I have written about employer brand quite a few times for HR and recruitment audiences – its a hot topic that many practitioners seem to want to know more about – so it was surprising at that event to find in over 120 attendees there was no-one from either discipline. Maybe the word ‘brand’ signifies marketing and comms to some HR folk, but there is little doubt that they shouldn’t be ignoring it.

The number one priority for most HRDs is the attraction, retention and engagement of the employees and skills they need – the way you are perceived as an employer, the way you reach out to new hires, the way you manage and lead, the vision and purpose, all of this is in the large melting pot of what we call Employer Brand.

Is it a case of everyone thinking that someone has responsibility for employer brand but in reality nobody takes it? Recent research from Universum sheds some light on this.

 

60% of CEOs think that they own it and only 32% think its HR. Which is in contrast to those in the talent acquisition sector, with 58% of HR execs and 57% of recruiters thinking its HR’s responsibility. Marketing execs are even more confused with 39% saying HR, 40% the CEO, and 27% themselves.

Whoever has internal responsibility, they seem in little doubt that the immediate main objective is to fulfil short term recruitment needs and the longer term main objective is to secure long term recruitment needs.

Of course the reality is that if anyone ‘owns’ it then it’s the employees, as it’s their experiences that are most visible to outsiders. How their employment experience is impacted by development opportunities, reward, performance management, inclusive management and a positive hiring experience is where HR come in to play. And if HR are doing their job and creating a great working environment, then they should also want to know how that is being communicated. The art is to let employees be the storytellers through encouragement, not control.

However some of employer brand is inextricably linked to general brand perception. Employer branding didn’t start with the internet, and just as Google, Apple and Facebook are brands that newer entrants to the job market would like to work for, so companies such as Virgin, M&S, John Lewis, BBC and numerous consulting firms and advertising agencies have been aspirational employers in the past. Often these preferences are based on general brand awareness, not the employment experience.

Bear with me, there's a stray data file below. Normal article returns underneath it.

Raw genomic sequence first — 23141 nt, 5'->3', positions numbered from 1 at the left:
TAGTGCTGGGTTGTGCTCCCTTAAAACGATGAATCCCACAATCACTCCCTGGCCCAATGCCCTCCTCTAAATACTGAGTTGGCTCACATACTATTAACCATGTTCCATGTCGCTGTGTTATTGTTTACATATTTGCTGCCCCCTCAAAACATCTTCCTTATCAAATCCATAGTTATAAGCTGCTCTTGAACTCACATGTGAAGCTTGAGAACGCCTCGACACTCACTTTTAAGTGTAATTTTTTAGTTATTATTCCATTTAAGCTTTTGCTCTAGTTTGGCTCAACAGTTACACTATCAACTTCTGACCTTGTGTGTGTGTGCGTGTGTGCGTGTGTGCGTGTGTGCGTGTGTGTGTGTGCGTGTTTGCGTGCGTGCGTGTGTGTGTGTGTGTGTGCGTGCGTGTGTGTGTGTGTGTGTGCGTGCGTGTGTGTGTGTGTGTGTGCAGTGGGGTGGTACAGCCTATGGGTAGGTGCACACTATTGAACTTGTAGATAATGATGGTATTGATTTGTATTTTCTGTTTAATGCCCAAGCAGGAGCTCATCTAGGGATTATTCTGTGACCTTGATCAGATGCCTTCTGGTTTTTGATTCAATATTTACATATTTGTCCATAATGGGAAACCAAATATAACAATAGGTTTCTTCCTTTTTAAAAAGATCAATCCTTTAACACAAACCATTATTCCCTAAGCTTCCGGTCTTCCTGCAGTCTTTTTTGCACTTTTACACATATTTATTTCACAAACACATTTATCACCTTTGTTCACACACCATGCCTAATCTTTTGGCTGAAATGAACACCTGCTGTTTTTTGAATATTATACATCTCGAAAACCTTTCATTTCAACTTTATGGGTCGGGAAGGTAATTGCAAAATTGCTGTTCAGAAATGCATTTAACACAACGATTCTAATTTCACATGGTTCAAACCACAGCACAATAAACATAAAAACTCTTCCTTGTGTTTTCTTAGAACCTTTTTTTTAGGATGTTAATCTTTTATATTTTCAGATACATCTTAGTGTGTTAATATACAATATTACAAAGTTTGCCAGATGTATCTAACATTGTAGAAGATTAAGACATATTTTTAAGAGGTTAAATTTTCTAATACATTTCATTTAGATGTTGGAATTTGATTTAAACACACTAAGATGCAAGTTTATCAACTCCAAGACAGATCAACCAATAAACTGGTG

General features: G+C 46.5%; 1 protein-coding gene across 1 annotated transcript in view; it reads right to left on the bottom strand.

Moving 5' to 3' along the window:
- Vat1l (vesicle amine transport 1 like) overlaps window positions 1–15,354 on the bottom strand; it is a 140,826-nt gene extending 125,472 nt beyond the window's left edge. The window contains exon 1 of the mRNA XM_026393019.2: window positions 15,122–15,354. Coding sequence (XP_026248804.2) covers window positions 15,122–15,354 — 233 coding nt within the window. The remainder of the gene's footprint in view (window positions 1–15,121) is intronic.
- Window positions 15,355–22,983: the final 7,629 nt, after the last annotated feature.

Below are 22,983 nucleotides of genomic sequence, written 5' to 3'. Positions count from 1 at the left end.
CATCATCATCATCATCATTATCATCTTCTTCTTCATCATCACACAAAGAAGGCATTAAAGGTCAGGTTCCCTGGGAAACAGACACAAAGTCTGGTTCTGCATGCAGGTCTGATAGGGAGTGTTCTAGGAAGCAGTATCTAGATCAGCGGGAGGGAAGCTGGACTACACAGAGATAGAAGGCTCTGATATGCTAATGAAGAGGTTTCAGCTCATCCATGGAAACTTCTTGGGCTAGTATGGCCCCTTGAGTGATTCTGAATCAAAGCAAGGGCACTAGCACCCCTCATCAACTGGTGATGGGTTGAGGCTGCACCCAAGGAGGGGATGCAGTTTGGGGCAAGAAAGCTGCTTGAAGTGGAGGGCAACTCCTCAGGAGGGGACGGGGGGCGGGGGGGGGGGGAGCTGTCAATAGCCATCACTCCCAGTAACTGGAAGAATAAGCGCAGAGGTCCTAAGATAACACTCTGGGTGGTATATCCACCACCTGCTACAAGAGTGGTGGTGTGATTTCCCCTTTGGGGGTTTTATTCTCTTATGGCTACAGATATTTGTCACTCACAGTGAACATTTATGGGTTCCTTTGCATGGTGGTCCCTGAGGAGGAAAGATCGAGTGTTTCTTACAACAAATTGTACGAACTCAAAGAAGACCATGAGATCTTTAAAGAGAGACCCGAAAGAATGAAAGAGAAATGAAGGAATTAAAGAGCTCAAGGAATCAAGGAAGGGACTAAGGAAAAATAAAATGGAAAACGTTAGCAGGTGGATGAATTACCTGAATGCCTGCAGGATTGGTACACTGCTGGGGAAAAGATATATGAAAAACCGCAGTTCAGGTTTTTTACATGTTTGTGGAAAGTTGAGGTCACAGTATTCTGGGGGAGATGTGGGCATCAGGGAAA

Is it the wider implications of branding and brand messages that maybe HR and recruiters struggle with?

On April 21st I’ll be heading off to blog and tweet from the European Brand Conference in London, which again is being run by Transform Magazine. There are a number of presentations around branding – perceptions, reputation, tone, experiential – with sessions specifically looking at employer branding too. There is a diverse range of companies speaking, including Cancer Research UK, BT, Oxfam, Eurostar, Orange, Fairtrade, Oxford University and Starbucks.

If you want to hear more then there are a small number of tickets available and blog readers can get a 10% discount the code TRANSCONF10 when booking here.

So if you’re thinking of dipping a toe in the branding conversation then come and join me, I’m sure the water’s just fine.

March 31, 2015 / Mervyn Dinnen

#HRTechEurope – We’re All Millennials Now!

Last week’s HRTechEurope conference and exhibition spanned 2 full days of interesting content and thought provoking presentations, 1500 delegates and lots of fun. There was a blog squad of 21 leading to a range of views and insights as we digested what we heard, and there is definitely some variety in the follow up blogs.

For me the HR takeaways were about flatter and faster workplaces, with greater personal responsibility and a different kind of leadership, offering seemingly less secure employment. The 20th century definition of employment may not be helpful for addressing the way work is transacted in the 21st Century. And as networks of influence and knowledge shift power from the institution to the individual then reputation will become an important currency. All of this requiring a mindset that we may not be used to finding. And its millennial!

Too much is happening too quickly. Technology is transforming customer and employee expectations and several industries are experiencing challenges to the way they operate. The need for agile and flexible structures was referenced by many speakers, as was the writing of Frederic Laloux on reinventing organisations. And Tom Fishburne’s alternative org chart got an airing in presentation slides…

 


How can workplaces keep up with the pace of technological change? “The new normal isn’t technology, it’s speed” said Peter Hinssen “if things move fast then hierarchies are dangerous“. His “work is the brief period of the day where I have to use old tech” slide (above) was one of the most shared images from the event and the concept of today’s workers as time travellers illustrated this well, but maybe even the most agile organisations might struggle to keep up. The reliance of adult workers on email and the phone (50% of business comms) is at odds with experiences of the future workforce, for whom they make up around 5% of communication.

Peter’s main message was about networks, for information and knowledge – “We’re still building companies with old fashioned structures…we need networks where information is shared. If a brand doesn’t speak the language of its network it will die” Network vs hierarchy was pitched as fluidity vs rigidity, with HRs role as enabler of the network.

Change requires more than technology though. “Social tools can help but can’t change the organisation alone” said Lee Bryant in an afternoon keynote. They do make new structures possible though, relying less on visionary leaders, whilst organisational change is not a technology project and more about continual improvement – “Change shouldn’t be top down, or something that only happens every 3 years, but it should be agile, gradual and on-going